- The Washington Times - Tuesday, March 21, 2006

Credit CBSSportsline.com for making one man’s afternoon watching the NCAA tournament at a Hooters restaurant even better than he hoped.

Brian Youngerman, a computer support technician in Prospect Park, Pa., wanted to play host to a March Madness party for subscribers of his online sports newsletter. But the local Hooters had a broadcast of only one live tournament game. Enter CBS and the NCAA, which have streamed all games live on the Internet for free with its March Madness on Demand service.

“I set up my laptop computer on the table, made use of the Hooters wireless network and put a second game online. Very cool,” said Youngerman, who also watched games online at home and at the office. “If you’re going to host a sports party at a sports bar for readers of your sports newsletter, it helps to bring the game, and CBS helped me bring the game.”

Youngerman is not the only happy hoops fan. More than 4 million visitors logged on to watch games during the tournament’s first four days, downloading about 14 million streams of live video. Those figures make the NCAA tournament the most watched live event ever shown on the Internet.

About 530,000 people registered for the service on the tournament’s first day alone.

“This has been successful by every measure we could use,” said LeslieAnne Wade, spokeswoman for CBS Sports.

The service, which had been offered the past three years for a fee, faced potential problems based on the history of such free events. In 1999 and 2000, a live Webcast of the Victoria’s Secret Fashion show crashed after too many users flooded the site. But technology has improved since, and high-speed Internet connections are far more prevalent.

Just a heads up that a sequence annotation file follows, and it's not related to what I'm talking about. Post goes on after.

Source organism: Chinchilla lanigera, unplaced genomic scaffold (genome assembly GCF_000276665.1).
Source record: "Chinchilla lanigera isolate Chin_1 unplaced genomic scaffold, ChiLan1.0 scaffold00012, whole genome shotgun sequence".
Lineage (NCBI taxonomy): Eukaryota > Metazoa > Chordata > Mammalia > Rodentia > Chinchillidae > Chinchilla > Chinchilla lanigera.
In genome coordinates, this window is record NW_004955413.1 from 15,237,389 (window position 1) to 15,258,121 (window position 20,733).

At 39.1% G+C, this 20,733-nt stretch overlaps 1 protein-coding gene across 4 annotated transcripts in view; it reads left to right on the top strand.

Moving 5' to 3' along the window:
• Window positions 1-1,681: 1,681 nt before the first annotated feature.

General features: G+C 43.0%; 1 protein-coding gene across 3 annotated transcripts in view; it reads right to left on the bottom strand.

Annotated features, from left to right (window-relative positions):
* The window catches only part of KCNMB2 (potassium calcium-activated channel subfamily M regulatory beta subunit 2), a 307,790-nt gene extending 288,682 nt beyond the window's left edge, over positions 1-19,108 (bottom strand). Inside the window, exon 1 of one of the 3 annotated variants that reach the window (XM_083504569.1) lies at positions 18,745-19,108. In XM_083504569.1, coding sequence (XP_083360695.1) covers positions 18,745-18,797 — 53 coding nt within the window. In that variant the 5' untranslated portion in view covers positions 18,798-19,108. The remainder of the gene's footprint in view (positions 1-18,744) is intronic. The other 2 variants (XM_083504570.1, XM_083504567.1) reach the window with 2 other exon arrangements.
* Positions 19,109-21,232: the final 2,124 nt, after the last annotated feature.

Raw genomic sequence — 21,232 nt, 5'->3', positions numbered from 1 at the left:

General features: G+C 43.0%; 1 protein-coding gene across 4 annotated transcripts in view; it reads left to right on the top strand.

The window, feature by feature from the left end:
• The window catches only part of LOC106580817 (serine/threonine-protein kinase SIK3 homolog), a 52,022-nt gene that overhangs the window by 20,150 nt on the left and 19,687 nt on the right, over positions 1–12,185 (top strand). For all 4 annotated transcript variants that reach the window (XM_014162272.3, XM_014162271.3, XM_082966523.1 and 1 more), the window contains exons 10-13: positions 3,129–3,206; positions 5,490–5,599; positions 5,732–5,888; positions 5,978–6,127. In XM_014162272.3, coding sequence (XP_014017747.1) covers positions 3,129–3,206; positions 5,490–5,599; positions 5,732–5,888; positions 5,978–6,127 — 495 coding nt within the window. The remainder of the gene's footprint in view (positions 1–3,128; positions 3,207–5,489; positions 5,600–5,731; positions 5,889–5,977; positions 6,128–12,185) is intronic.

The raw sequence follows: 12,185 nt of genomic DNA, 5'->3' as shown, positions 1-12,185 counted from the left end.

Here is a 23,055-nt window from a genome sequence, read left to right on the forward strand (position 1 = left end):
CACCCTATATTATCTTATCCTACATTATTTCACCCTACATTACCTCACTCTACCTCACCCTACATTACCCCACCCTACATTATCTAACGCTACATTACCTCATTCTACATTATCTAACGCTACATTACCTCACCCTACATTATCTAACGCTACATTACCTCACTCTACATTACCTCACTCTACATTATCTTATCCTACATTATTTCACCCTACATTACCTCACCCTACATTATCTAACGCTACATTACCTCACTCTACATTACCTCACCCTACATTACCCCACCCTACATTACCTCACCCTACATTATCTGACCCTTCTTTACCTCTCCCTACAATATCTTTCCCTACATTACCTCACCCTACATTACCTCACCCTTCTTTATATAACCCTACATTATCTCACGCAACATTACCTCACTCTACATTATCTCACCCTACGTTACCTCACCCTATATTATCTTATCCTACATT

“That one didn’t work, but this clearly was not like that,” said Andrei Jezierski, founder of i2 Partners, a New York-based technology consulting company. “It seems like this one went over extremely well. They seem to have done a good job of predicting capacity and regulating capacity.”

Much of the credit for the success can go to College Sports Television, which specializes in broadcasting events over the Internet. CBS acquired CSTV last year for about $325 million.

Users reported waiting no more than five minutes in a queue before getting access to the online broadcasts, and some users who logged on early were connected immediately. At the peak time Thursday afternoon, 150,000 were in line waiting to watch the games.

“As a former George Mason season ticket holder who now lives in an area where the only option is the ACC, it was great to be able to watch the entire George Mason game against Michigan State,” said Derek Smith, a Charlotte, N.C., resident. “I also enjoyed the ability to switch between games that I wanted to watch and not [the ones] that CBS wanted me to watch.”

There are still some imperfections to the service. The feeds for games shown online were generally 25 to 30 seconds behind those broadcast on television, and the service is only available on newer computers with a high-speed connection. Also, any game being shown in the users’ local viewing area is blacked out on the Internet.

But NCAA and CBS executives said the popularity of the service illustrates how enormous the tournament has become. It is by far the most popular NCAA sporting event, and CBS is in the middle of a $6 billion contract to carry the event through 2010.

“The growth and reach of the NCAA basketball championship is evident in every measure we see,” NCAA executive vice president Tom Jernstedt said. “The addition of the free March Madness on Demand package has elevated fan following to another level.”

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